Photos of the aftermath show windows and sidewalks spattered with black and red paint, surrounded by spray painted slogans in blue and black: “ACAB,” “FUCK KKKOPS,” “PIG STY,” and “BLOOD ON YOUR HANDS,” and, simply, “FUCK ALL OF YOU.”
A large message printed in block lettering on a side window reads “BOB KKKROLL,” referring to Minneapolis police union head Bob Kroll, who vowed to go to bat to go to bat for the MPD officers implicated in George Floyd’s murder. Earlier that day, more than 100 Black Lives Matter protesters had rallied outside his home in Hugo, demanding both he and his wife, WCCO reporter Liz Collins, be fired from their respective jobs.
Police spokesperson John Elder told the Star Tribune that somewhere between 50 and 60 people marched to the precinct that night, around 10 p.m. Things started out peaceful, but then, Elder said, the protesters started throwing rocks and paint at the building’s exterior and cameras.
Responding officers were reportedly shot at with fireworks. Elder said nobody was injured, and the protesters fled before backup could arrive.
A statement from Minneapolis Police Chief Medaria Arrardondo said that the “individuals” responsible were “hijacking peaceful protests” with “unlawful and destructive behavior” and would be prosecuted.
“This unlawful and senseless behavior will not be tolerated,” it said. “Acts such as these do absolutely nothing to constructively engage and activate true and real needed reforms…. To all those engaging in peaceful first amendment protected speech and assembly, thank you.”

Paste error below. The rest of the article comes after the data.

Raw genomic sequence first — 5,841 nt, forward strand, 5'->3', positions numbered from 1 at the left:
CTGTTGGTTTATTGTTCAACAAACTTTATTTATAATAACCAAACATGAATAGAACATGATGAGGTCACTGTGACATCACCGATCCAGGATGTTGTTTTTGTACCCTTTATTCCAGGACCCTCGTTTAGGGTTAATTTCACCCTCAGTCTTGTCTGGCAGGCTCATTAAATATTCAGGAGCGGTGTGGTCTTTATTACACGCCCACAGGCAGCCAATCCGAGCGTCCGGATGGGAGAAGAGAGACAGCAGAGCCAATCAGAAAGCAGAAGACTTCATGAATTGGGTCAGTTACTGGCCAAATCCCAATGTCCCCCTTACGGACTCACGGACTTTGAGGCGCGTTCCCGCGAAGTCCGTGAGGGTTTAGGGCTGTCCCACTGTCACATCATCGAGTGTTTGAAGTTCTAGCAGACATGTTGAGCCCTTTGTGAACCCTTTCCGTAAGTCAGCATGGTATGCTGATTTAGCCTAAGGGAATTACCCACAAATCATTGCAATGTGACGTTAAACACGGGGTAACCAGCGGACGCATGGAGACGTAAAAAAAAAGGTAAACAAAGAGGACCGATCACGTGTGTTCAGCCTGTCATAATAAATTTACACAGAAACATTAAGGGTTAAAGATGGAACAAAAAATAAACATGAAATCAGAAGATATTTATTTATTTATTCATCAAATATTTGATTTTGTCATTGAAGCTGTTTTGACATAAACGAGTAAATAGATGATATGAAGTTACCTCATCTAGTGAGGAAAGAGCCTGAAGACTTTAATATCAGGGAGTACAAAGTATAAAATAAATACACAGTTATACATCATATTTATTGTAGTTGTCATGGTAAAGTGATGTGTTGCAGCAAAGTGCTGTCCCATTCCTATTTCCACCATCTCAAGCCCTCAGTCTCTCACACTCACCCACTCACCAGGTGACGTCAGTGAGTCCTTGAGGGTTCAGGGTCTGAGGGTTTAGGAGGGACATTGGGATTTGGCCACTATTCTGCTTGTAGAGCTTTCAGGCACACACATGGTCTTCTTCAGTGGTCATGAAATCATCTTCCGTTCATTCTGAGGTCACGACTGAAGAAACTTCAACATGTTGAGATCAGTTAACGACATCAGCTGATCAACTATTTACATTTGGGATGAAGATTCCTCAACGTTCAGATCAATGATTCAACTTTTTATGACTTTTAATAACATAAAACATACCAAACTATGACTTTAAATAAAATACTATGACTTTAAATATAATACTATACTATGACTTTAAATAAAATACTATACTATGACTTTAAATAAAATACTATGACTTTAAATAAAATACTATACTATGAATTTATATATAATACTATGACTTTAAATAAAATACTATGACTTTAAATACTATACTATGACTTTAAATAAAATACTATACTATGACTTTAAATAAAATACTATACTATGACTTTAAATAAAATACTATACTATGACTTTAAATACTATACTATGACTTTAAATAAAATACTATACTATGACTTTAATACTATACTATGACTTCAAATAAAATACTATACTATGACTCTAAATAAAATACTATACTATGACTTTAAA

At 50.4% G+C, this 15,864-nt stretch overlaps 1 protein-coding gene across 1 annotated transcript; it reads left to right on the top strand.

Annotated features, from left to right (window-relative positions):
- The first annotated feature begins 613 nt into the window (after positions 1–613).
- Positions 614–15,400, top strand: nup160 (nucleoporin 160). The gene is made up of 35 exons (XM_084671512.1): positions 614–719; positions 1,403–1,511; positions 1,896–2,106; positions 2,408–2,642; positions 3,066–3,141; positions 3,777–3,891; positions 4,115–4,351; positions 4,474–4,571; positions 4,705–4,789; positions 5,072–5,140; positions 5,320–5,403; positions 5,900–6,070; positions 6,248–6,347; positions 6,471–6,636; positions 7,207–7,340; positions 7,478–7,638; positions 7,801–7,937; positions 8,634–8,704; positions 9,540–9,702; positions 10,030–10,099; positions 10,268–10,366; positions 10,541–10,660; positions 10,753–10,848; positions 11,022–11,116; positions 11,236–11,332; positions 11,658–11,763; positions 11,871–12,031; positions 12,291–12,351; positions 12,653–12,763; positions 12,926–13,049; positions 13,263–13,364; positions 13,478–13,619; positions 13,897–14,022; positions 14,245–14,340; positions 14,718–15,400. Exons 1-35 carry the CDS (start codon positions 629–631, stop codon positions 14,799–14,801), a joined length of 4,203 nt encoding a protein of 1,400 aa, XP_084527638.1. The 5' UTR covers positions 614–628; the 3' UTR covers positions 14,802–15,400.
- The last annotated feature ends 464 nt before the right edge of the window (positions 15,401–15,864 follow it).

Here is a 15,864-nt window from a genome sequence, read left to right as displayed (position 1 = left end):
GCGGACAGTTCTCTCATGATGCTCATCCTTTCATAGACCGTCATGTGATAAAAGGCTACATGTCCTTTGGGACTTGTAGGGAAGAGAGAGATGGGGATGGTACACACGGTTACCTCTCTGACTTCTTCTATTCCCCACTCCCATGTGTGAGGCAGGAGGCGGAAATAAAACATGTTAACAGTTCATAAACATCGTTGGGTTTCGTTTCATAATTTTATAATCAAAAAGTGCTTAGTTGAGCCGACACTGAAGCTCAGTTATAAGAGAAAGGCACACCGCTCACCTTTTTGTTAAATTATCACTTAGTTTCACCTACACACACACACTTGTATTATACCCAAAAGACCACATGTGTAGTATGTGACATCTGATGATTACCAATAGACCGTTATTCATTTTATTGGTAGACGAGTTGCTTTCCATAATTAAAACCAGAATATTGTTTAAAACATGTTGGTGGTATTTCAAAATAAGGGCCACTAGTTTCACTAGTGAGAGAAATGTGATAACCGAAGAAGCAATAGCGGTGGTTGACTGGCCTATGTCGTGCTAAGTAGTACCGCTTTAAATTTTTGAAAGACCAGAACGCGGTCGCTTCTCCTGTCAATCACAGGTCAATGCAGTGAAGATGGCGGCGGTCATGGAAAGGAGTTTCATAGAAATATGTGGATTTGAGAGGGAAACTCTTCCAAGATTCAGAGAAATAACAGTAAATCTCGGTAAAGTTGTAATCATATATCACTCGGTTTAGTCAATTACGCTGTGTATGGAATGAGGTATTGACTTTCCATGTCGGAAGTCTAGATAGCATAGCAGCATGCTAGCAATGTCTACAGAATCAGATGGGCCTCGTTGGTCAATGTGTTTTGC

The Minnesota Police and Peace Officers Association (the statewide police union) weighed in on the mess the next day on Twitter.
5th precinct photos from last night. I’m tired of being nice and politically correct to people who destroy, burn and loot. These are not rational people and only want destruction. pic.twitter.com/8zUNckS6tx
— Minnesota Police and Peace Officers Association (@MNPoliceAssn) August 16, 2020
Plenty of commenters agreed, while others pointed out that “more outrage over spray paint than murder” wasn’t exactly helping the department’s or the police in general’s image in light of recent events.
A poll commissioned by MPR News, the Star Tribune, and KARE 11 found that only around a quarter of the city’s residents actually had a favorable opinion of the department.
Seventy-three percent said some of the department’s funding should be going to social services like mental health and addiction programs instead. Some specifically expressed frustration with the department’s seeming inability to root out cops that behave badly.
Just last week, an arbitrator ruled that Mark Bohnsack, the former Minneapolis officer fired for the racist Christmas tree decorations in 2018, should be reinstated on the force, following 320 hours of unpaid suspension.
Survey respondents were mixed on the idea of reducing the size of the police department, with 40 percent of the 800 registered voters surveyed in favor, and 44 percent opposed. Nearly half thought a smaller police force would have a negative effect on public safety.